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How is the slope of a voltage vs time graph the current? 
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#1
Dec2313, 01:25 PM

P: 94

A lot of websites say that if you take the slope of a voltage vs time graph, you get the current. However, the math tells a different story.
where V = voltage, J = joules, C = coulombs, A = amperes, s = seconds A = C / s C = A * s V = J / C J = C / V if we take the slope of Voltage vs Time, our unit is: V/s = J/(C * s) = J / (A * s^2) = (C * V) / (A * s^2) = (C * V) / (C /s * s^2) = V/s No matter what I do, I can never get the unit ampere. How is it mathematically possible that the slope of a voltage vs time graph has the unit of the current? I don't get it.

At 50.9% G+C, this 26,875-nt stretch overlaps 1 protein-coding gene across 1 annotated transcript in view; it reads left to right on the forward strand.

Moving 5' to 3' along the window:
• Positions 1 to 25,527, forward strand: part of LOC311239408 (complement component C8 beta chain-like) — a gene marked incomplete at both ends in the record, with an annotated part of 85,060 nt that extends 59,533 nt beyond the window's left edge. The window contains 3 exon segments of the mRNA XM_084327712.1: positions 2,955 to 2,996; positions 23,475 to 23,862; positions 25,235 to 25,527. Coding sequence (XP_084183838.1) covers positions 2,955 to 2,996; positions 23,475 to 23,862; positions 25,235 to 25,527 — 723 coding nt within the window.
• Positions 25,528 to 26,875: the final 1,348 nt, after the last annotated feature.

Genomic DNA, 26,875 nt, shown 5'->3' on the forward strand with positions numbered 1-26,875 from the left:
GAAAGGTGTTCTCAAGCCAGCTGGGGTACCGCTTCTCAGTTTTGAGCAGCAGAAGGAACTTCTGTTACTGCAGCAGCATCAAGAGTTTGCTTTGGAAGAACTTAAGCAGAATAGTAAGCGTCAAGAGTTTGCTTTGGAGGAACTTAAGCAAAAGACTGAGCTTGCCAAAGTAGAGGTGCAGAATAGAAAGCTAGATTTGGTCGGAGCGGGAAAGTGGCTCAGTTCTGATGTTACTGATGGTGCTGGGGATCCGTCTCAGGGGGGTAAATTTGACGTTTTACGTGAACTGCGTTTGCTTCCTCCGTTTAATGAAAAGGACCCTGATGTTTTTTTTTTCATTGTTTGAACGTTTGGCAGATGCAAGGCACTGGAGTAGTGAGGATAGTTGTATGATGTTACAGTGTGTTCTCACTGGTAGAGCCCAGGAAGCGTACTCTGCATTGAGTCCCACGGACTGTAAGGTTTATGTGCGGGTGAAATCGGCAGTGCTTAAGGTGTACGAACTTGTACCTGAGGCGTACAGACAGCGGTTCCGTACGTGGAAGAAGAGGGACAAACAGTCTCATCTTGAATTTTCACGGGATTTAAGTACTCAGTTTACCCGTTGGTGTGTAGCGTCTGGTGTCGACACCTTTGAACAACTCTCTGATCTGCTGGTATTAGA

#2
Dec2313, 03:38 PM

PF Gold
P: 2,019




#3
Dec2613, 11:55 AM

P: 1,810

First the variables need to be used properly. Type______Symbol______Unit Voltage...........E...............V Current...........I................A Charge...........Q................C Capacitance....C................F time...............t................s Q = C * E ∴ E = Q / C E / t = Q / (C * t) E / t = I / C 


#4
Dec2613, 12:20 PM

Mentor
P: 11,819

How is the slope of a voltage vs time graph the current?



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